One week into the pledge I made with my children to not buy anything in disposable plastic - it has really opened my eyes to how much waste we produce as a family of 5 (one being a very furry labradoodle).
Firstly confession time, I did still use disposable dog poo bags, they are biodegradable - but I still felt like I was cheating. I also still put the rubbish out in bin bags (again biodegradable) as I wasn't sure my lovely rubbish collectors would forgive me if I tipped all our waste on to the pavement.
My top tips in saving on plastic are not buying fruit and veg in bags pre-packed. Apples, pears, sweet potatoes, onions, garlic, cauliflower, cabbage, leeks, bananas etc - none of it in plastic.
Make your own Mylk, almond milk is so easy to make and I even found lose almonds in a greengrocers. You can order cows milk from a milkman (make sure they use glass bottles) and you are supporting a local family business too, which is always a bonus.
Bread, make your own (god I missed my husband this week as he makes sourdough for the children), the amount of ingredients in shop bought bread is frankly quite scary - don't even get me started on the gluten free alternatives (found a substance used in road tarmac in one loaf of bread!). Flour, water, yeast and a pinch of salt - making your own really helps you to control what you are eating.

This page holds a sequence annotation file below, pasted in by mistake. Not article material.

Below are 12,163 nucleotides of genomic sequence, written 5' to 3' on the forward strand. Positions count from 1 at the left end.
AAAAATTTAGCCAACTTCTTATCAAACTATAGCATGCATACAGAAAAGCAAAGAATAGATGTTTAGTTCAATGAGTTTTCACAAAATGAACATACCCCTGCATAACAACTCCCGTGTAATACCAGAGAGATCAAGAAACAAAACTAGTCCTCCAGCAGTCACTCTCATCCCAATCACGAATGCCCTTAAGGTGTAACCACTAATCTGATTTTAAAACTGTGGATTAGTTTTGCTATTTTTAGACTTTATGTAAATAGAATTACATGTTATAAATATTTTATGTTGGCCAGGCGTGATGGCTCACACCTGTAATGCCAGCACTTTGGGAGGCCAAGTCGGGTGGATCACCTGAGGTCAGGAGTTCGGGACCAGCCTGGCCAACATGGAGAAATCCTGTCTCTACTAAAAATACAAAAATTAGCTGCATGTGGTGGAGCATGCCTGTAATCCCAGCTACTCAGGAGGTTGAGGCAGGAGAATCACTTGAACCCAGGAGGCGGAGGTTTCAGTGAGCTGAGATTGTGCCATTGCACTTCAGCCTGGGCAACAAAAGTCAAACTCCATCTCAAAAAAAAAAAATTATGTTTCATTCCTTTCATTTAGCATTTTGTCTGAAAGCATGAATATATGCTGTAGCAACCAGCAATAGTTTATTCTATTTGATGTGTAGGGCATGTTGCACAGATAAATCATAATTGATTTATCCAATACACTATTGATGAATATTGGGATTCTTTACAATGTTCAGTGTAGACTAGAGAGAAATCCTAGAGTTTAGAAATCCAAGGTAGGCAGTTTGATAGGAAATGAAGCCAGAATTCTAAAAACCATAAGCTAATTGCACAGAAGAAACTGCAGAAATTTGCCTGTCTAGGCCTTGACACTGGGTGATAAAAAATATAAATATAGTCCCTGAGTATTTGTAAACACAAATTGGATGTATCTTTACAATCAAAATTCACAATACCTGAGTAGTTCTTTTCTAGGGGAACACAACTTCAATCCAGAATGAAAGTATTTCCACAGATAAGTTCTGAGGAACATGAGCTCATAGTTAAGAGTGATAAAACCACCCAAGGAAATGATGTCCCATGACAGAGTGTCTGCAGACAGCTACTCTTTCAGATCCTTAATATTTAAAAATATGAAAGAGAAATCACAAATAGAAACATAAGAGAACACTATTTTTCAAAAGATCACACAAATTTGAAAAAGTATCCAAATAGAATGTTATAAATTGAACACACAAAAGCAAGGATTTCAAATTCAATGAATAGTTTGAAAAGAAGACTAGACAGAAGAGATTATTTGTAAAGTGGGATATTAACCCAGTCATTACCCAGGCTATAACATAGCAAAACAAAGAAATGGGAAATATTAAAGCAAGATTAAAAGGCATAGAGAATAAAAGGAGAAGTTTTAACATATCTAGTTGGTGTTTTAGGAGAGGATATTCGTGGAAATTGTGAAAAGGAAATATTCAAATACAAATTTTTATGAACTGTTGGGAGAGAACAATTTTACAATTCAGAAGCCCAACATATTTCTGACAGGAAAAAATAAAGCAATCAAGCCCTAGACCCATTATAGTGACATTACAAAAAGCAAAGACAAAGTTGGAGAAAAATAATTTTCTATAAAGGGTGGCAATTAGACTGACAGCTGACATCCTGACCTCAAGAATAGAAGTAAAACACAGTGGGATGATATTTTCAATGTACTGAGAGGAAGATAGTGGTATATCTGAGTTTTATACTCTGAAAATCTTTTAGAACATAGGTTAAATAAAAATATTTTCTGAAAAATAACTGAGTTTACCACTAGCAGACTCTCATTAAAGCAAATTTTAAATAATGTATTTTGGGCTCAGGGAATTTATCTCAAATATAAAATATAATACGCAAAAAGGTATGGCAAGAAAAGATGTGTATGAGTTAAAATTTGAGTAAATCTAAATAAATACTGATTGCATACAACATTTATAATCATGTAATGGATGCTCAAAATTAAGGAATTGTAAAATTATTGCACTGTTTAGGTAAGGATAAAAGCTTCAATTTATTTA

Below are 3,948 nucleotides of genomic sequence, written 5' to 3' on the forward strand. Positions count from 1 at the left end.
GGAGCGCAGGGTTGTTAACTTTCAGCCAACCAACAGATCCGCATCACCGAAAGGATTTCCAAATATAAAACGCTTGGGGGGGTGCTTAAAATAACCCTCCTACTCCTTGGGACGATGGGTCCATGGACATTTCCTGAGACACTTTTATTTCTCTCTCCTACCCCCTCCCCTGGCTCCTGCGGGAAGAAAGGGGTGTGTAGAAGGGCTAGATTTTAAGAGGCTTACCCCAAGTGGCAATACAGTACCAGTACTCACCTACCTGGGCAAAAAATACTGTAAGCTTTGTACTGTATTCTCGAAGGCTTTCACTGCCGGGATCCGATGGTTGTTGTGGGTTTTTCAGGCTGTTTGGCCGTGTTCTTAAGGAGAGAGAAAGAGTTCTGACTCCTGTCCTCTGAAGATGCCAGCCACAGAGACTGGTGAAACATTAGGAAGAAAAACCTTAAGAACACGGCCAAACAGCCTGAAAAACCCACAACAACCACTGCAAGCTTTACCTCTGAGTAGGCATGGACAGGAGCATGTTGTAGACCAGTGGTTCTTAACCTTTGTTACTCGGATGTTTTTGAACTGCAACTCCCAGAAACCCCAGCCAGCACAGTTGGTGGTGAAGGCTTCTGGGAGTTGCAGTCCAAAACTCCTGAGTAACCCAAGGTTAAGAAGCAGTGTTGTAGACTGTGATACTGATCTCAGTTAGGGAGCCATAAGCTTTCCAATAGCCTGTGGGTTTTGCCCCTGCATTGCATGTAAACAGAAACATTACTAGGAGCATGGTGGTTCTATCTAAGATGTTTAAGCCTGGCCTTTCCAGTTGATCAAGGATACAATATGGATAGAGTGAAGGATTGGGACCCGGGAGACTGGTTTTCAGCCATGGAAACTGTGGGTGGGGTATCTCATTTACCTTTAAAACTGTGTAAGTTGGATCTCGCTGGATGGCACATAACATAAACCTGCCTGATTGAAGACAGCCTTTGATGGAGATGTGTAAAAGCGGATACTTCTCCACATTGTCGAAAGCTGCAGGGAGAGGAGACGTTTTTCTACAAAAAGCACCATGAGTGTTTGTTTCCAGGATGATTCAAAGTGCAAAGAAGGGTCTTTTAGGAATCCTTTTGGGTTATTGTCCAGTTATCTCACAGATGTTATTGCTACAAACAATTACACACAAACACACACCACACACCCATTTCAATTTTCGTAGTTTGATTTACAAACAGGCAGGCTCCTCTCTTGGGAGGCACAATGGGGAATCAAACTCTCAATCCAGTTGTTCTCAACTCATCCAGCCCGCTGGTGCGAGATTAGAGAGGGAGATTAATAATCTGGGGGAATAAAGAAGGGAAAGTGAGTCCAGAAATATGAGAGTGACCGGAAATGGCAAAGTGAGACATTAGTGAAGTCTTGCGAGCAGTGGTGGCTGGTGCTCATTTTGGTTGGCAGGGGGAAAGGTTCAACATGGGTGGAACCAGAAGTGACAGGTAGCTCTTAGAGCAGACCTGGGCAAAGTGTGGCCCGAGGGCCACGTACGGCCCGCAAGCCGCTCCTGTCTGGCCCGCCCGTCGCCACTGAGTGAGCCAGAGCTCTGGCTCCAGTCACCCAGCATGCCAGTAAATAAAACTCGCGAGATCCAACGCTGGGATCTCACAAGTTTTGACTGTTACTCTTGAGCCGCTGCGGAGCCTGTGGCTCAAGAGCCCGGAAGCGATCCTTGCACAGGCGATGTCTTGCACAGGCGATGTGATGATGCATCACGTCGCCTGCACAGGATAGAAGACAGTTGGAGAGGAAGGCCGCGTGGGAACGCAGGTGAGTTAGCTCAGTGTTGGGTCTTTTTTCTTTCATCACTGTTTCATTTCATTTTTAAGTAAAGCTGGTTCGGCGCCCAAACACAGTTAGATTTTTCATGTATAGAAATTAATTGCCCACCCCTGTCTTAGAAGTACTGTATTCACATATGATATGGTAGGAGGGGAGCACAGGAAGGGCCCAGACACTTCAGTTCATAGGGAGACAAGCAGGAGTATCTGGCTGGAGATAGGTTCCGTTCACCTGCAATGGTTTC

I also realised I only buy what I need - 2 leeks instead of 3, so the third wasn't left languishing at the bottom of my vegetable box. I know I could order an organic fruit and vegetable box from one of the many farm companies around -but I wanted to check out what all of the big supermarkets had to offer too.
Even though I think buying meat this way is definitely more expensive, it helps me follow my ethos of a little meat, but the best quality you can buy. Which is just as well as 2 chicken thighs from the lovely organic butcher costs me more than the plastic packed packet of 8 thighs from the supermarket next door.
My daughter normally takes rice cakes or oat bars to school with some fruit for a snack so we baked flapjacks for home and oat and honey cookies to go to school in little Tupperware boxes.
The only problem was they were left in the cake tin, not in handy packets of two, so they only lasted 24 hours, so more baking to be done.
I had the girls over for drinks, I would normally buy olives and peppers from the deli counter (all come in plastic pots) I had to persuade the lady to weigh them in my own glass jar and pop a label on the top so I could scan them. She thought I was mad, but was happy to oblige.
Take your own net bags with you for when you buy lose fruit and vegetables, as the market stall holders only had blue plastic bags. Rwanda, banned the use of non-biodegradable plastic bags and packaging materials in 2008. It does beg the question why the UK does not follow suit?
All cleaning products come in plastic boxes or bottles; cereal (apart from some oats) comes in a cardboard boxes have a plastic bag inside the box. It is really quite frightening when you look into it. So we are eating eggs or porridge for breakfast with homemade smoothies and bread. Only buying fruit and vegetables that are not pre-packed in plastic (no cucumbers then!) and we have just ordered some shampoo bars to cut down on our bathroom plastics too.
There are some great shops popping up, The source in Battersea and Chiswick is great. The idea is that you take your own boxes and bottles and fill them up http://thesourcebulkfoods.co.uk